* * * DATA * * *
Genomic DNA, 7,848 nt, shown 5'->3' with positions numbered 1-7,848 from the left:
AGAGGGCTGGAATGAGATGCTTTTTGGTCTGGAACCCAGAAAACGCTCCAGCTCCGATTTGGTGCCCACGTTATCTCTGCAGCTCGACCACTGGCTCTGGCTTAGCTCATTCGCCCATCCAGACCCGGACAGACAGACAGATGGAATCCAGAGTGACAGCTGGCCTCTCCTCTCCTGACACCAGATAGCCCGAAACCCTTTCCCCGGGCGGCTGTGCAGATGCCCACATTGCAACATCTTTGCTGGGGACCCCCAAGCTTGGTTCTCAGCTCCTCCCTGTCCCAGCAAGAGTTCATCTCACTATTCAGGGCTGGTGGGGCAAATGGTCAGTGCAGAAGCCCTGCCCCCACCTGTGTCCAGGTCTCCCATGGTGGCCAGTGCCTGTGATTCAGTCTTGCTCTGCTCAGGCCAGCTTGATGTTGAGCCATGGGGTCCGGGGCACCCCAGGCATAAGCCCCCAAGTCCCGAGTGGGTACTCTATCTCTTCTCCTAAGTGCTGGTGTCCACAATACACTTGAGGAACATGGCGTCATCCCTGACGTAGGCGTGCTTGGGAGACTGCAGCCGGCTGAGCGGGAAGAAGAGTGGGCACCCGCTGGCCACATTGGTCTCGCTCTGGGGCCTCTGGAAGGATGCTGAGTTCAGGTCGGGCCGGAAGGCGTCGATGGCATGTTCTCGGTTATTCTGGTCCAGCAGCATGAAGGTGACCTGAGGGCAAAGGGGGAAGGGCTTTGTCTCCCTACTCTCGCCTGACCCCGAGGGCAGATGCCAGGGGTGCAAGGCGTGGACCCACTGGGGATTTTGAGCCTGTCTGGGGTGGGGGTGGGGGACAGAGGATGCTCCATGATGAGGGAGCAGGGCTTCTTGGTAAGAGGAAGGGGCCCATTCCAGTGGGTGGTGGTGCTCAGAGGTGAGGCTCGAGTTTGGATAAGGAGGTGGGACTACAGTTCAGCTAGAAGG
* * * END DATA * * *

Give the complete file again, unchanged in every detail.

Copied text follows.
Genomic DNA, 7,848 nt, shown 5'->3' with positions numbered 1-7,848 from the left:
AGAGGGCTGGAATGAGATGCTTTTTGGTCTGGAACCCAGAAAACGCTCCAGCTCCGATTTGGTGCCCACGTTATCTCTGCAGCTCGACCACTGGCTCTGGCTTAGCTCATTCGCCCATCCAGACCCGGACAGACAGACAGATGGAATCCAGAGTGACAGCTGGCCTCTCCTCTCCTGACACCAGATAGCCCGAAACCCTTTCCCCGGGCGGCTGTGCAGATGCCCACATTGCAACATCTTTGCTGGGGACCCCCAAGCTTGGTTCTCAGCTCCTCCCTGTCCCAGCAAGAGTTCATCTCACTATTCAGGGCTGGTGGGGCAAATGGTCAGTGCAGAAGCCCTGCCCCCACCTGTGTCCAGGTCTCCCATGGTGGCCAGTGCCTGTGATTCAGTCTTGCTCTGCTCAGGCCAGCTTGATGTTGAGCCATGGGGTCCGGGGCACCCCAGGCATAAGCCCCCAAGTCCCGAGTGGGTACTCTATCTCTTCTCCTAAGTGCTGGTGTCCACAATACACTTGAGGAACATGGCGTCATCCCTGACGTAGGCGTGCTTGGGAGACTGCAGCCGGCTGAGCGGGAAGAAGAGTGGGCACCCGCTGGCCACATTGGTCTCGCTCTGGGGCCTCTGGAAGGATGCTGAGTTCAGGTCGGGCCGGAAGGCGTCGATGGCATGTTCTCGGTTATTCTGGTCCAGCAGCATGAAGGTGACCTGAGGGCAAAGGGGGAAGGGCTTTGTCTCCCTACTCTCGCCTGACCCCGAGGGCAGATGCCAGGGGTGCAAGGCGTGGACCCACTGGGGATTTTGAGCCTGTCTGGGGTGGGGGTGGGGGACAGAGGATGCTCCATGATGAGGGAGCAGGGCTTCTTGGTAAGAGGAAGGGGCCCATTCCAGTGGGTGGTGGTGCTCAGAGGTGAGGCTCGAGTTTGGATAAGGAGGTGGGACTACAGTTCAGCTAGAAGG